Location: Plant Genetics ResearchTitle: Confocal fluorescence microscopy investigation for the existence of subdomains within protein storage vacuoles in soybean cotyledons
|JURKEVICH, ALEXANDER - University Of Missouri|
Submitted to: International Journal of Molecular Sciences
Publication Type: Peer Reviewed Journal
Publication Acceptance Date: 3/25/2022
Publication Date: 3/27/2022
Citation: Krishnan, H.B., Jurkevich, A. 2022. Confocal fluorescence microscopy investigation for the existence of subdomains within protein storage vacuoles in soybean cotyledons. International Journal of Molecular Sciences. 23(7). Article 3664. https://doi.org/10.3390/ijms23073664.
Interpretive Summary: Soybeans contain about 35-40% protein on a dry weight basis. The two most abundant groups of proteins found in soybean seeds are called the 11S and 7S globulins. These two groups of proteins accumulate during seed development and are stored in special structures named protein storage vacuoles. In several plants, different type of proteins, such as 7S and 11S globulins, are stored in separate regions (subdomains) within the protein storage vacuoles. In this basic study, the presence or absence of subdomains within protein storage vacuoles was investigated with the aid of confocal fluorescent microscopy. Our study revealed the presence of potential subdomains with soybean protein storage vacuoles when the seeds were chemically fixed for microscopy. However, fixation independent studies have shown that these subdomains are chemical fixation artifacts. Our results offer new knowledge on the accumulation of soybean seed proteins. A better understanding of protein accumulation will enable scientists the ability to manipulate the quality and quantity of soybean seed protein, which will benefit US soybean farmers.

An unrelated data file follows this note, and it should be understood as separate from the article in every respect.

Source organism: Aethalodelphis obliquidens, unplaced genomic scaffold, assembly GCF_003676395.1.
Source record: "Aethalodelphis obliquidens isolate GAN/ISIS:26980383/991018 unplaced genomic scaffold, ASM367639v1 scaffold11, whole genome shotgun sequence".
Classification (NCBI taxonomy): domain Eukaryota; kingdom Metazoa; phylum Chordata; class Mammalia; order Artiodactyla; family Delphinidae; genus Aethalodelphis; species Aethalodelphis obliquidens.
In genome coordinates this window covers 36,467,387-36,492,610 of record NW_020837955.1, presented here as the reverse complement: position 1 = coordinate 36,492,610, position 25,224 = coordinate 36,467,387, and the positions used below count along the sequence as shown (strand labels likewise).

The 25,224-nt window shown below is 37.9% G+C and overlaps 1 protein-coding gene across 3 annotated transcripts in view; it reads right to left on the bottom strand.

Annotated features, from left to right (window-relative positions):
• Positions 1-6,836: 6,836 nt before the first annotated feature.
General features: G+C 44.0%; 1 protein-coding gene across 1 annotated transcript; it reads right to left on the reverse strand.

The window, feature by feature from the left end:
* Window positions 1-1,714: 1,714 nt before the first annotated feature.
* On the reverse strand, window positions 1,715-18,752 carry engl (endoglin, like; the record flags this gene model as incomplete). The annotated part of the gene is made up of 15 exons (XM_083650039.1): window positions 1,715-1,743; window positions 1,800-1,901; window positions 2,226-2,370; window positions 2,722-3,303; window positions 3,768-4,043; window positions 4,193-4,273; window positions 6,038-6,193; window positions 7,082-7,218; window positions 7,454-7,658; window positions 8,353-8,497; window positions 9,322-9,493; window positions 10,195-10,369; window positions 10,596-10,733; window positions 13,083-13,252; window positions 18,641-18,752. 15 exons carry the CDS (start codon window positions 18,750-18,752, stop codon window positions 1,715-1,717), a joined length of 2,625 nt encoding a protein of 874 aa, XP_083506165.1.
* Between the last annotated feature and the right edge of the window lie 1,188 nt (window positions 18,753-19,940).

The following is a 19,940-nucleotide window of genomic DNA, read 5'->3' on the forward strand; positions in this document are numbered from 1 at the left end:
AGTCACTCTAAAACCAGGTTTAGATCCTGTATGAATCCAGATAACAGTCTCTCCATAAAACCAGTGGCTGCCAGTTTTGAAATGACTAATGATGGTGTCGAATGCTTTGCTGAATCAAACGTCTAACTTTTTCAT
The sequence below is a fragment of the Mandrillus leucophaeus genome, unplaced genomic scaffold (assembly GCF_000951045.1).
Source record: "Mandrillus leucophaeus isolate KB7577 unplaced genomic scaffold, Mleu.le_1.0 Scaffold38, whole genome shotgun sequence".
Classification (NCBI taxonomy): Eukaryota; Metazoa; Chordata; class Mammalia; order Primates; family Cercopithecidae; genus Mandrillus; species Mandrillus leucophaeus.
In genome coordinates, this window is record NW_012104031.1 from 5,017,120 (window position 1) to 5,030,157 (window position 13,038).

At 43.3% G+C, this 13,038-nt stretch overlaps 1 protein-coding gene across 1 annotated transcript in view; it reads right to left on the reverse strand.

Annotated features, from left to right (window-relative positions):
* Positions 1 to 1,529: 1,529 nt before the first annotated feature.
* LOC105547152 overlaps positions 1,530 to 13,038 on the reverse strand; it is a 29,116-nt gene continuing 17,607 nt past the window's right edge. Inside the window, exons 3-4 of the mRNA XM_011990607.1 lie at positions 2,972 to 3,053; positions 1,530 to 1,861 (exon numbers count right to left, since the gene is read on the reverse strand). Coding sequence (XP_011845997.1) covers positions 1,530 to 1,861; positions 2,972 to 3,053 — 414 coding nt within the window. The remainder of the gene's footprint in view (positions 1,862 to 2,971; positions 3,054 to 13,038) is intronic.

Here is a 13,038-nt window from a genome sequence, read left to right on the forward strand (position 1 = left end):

Technical Abstract: In legumes, the seed storage proteins accumulate within specialized organelles called protein storage vacuoles (PSVs). In several plant species, PSVs are differentiated into subdomains that accumulate different kinds of proteins. Even though the existence of subdomains is common in cereals and legumes, it has not been reported in soybean PSVs. The two most abundant seed proteins of soybean, 7S and 11S globulins, have different temporal accumulation patterns and exhibit considerable solubility differences that could result in differential accretion of these proteins within the PSVs. Here, we employed confocal fluorescent microscopy to examine the presence or absence of subdomains within the soybean PSVs. Eosin-stained sections of FAA-fixed paraffin embedded soybean seeds, when viewed by confocal fluorescence microscopy, revealed the presence of intricate subdomains within the PSVs. However, fluorescence immunolabeling studies demonstrated that the 7S and 11S globulins were evenly distributed within the PSVs and failed to corroborate the existence of subdomains within the PSVs. Similarly, confocal scanning microscopy examination of free-hand, vibratome and cryostat sections also failed to demonstrate the existence of subdomains within PSVs. The subdomains, which were prominently seen in PSVs of FAA-fixed soybean seeds, were not observed when the seeds were fixed either in glutaraldehyde/paraformaldehyde or glutaraldehyde. Our studies demonstrate that the apparent subdomains observed in FAA-fixed seeds may be a fixation artifact.